Come along and enjoy a Pacific Coast Highway road trip with us. California is usually the first place that pops to mind when I want to escape Phoenix’s triple digits. Instead of visiting southern California this year, however, I decided to head north along the Pacific Coast Highway, also known as Highway 1.

Unfortunately, due to time constraints, construction that narrowed the infamous road to one lane, and a landslide that has closed a section indefinitely, I had to weave between it and Highway 101. I was still able to hit many of the area’s highlights, though.

First Stops on the Pacific Coast Highway Road Trip

From Phoenix, I drove with my husband, Jerry, and daughter, Kim, about an hour north of Los Angeles to the Ronald Reagan Presidential Library and Museum. It’s one of the best presidential libraries I’ve visited, offering an in-depth look at the 1980s and an opportunity to walk through a retired Air Force One. Plan to spend at least 2½ hours here.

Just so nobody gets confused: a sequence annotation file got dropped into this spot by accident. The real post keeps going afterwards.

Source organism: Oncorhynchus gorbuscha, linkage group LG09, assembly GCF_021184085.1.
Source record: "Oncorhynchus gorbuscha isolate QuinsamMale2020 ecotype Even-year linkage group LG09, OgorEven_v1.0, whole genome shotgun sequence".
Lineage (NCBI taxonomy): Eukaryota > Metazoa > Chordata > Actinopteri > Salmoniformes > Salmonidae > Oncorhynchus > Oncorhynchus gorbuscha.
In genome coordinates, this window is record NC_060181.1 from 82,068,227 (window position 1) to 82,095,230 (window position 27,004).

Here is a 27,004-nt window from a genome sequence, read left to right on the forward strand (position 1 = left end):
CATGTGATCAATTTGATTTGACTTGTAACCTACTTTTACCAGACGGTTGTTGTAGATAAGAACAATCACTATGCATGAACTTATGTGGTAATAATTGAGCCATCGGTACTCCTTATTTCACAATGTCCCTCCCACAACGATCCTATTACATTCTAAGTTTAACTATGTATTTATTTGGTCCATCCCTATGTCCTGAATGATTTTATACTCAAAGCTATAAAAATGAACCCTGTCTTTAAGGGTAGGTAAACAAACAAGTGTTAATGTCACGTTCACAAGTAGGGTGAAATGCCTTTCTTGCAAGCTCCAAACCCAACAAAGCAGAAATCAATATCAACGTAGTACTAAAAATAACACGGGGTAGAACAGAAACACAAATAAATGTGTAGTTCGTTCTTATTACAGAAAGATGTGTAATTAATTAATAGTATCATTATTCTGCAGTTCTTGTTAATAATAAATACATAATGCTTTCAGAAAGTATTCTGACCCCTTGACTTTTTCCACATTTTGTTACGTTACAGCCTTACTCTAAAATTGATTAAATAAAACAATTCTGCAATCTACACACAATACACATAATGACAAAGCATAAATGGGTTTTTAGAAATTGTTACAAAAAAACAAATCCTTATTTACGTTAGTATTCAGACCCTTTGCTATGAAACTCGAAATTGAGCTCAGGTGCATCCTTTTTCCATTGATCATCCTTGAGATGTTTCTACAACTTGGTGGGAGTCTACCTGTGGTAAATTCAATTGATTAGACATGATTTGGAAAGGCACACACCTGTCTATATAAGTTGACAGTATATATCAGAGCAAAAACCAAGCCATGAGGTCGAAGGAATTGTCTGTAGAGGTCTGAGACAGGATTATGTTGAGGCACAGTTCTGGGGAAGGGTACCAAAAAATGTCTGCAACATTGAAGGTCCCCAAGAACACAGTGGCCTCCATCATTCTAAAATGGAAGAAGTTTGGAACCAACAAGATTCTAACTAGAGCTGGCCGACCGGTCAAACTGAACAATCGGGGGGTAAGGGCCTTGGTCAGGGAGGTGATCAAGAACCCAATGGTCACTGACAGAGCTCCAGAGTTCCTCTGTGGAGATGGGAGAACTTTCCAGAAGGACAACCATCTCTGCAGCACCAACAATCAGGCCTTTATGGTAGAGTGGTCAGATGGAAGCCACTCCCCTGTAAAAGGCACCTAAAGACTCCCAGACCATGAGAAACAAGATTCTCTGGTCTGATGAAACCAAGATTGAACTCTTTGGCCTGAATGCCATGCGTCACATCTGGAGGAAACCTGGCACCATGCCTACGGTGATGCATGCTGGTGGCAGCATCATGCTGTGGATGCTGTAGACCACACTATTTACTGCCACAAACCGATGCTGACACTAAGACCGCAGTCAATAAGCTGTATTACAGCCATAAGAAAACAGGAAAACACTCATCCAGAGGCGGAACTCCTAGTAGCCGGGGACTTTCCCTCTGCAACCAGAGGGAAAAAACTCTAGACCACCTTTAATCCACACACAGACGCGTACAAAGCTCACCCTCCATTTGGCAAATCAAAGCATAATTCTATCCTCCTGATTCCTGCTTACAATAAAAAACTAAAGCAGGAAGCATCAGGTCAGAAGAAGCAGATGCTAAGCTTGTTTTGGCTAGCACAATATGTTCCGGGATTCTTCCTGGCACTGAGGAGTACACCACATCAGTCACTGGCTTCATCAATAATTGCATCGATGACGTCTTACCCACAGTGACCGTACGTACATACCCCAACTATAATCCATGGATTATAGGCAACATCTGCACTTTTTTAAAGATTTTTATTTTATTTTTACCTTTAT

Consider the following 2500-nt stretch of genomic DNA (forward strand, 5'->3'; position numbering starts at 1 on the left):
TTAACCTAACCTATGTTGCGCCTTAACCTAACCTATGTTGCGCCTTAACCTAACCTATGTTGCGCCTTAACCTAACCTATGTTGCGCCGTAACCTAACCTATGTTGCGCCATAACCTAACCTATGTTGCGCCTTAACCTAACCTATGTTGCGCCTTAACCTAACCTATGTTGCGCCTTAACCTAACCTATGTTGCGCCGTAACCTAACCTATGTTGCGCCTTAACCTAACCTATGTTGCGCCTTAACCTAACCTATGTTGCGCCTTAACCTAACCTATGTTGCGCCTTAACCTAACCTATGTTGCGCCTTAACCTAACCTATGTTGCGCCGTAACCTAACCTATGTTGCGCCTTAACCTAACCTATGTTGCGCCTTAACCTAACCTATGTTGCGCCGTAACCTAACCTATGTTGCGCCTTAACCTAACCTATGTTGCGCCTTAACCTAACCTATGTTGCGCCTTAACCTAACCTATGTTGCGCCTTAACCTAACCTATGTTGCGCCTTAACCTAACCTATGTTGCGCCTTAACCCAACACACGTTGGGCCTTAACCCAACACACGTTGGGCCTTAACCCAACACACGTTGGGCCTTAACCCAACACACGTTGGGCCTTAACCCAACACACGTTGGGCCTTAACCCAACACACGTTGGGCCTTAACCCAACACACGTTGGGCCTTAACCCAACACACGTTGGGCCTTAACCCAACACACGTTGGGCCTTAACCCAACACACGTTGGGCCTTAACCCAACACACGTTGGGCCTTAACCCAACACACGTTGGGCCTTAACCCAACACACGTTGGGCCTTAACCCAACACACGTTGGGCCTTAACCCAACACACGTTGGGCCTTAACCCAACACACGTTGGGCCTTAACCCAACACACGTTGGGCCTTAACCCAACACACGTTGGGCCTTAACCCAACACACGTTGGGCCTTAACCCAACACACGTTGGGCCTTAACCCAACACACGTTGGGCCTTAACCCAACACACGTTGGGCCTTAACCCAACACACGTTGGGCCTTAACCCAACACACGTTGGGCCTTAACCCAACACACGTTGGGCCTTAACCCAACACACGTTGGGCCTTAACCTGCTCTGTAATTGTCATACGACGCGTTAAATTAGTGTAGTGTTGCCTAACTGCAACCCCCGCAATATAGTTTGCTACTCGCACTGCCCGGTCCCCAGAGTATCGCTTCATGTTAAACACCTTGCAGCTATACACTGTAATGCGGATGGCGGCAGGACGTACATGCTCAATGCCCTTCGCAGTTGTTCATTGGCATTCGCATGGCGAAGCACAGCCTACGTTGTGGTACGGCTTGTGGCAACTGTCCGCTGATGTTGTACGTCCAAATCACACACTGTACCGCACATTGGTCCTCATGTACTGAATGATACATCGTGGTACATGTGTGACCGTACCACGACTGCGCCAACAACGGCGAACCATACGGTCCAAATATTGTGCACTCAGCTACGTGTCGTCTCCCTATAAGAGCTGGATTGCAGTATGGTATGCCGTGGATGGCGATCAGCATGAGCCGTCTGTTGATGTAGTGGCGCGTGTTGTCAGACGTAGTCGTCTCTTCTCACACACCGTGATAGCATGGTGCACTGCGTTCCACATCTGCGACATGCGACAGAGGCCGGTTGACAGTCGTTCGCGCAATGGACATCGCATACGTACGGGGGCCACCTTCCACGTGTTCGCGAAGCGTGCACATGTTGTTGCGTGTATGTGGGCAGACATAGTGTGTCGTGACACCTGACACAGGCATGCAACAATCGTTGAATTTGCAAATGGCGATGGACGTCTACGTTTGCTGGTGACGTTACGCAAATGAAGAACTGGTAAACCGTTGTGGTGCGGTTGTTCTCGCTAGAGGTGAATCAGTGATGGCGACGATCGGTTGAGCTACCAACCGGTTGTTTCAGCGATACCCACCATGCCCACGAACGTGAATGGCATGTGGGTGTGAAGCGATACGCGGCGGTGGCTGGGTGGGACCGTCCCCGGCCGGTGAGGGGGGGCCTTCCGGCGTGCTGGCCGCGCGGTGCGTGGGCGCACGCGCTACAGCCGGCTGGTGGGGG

A piece of the Berlin Wall at the Ronald Reagan Presidential Library and Museum. Photo by Teresa Bitler

Highway 1 merges with Highway 101 as you approach Ventura. We chose to stay on the latter when the two diverged so we could stop in Solvang, a community founded by Danish immigrants. During our two hours there (not nearly enough), we browsed galleries and gift shops and sampled baked goods at Olsen’s Danish Village Bakery.

Pacific Coast Highway – Monterey and Carmel

At Salinas, we headed west to Monterey, where we spent two nights at Portola Hotel & Spa. I can’t say enough about how friendly the staff is here, and the hotel serves a great breakfast buffet with made-to-order omelets. Don’t sleep in and miss it!

Pacific Coast Highway Monterey Bay Aquarium

Jellies at the Monterey Bay Aquarium. Photo by Teresa Bitler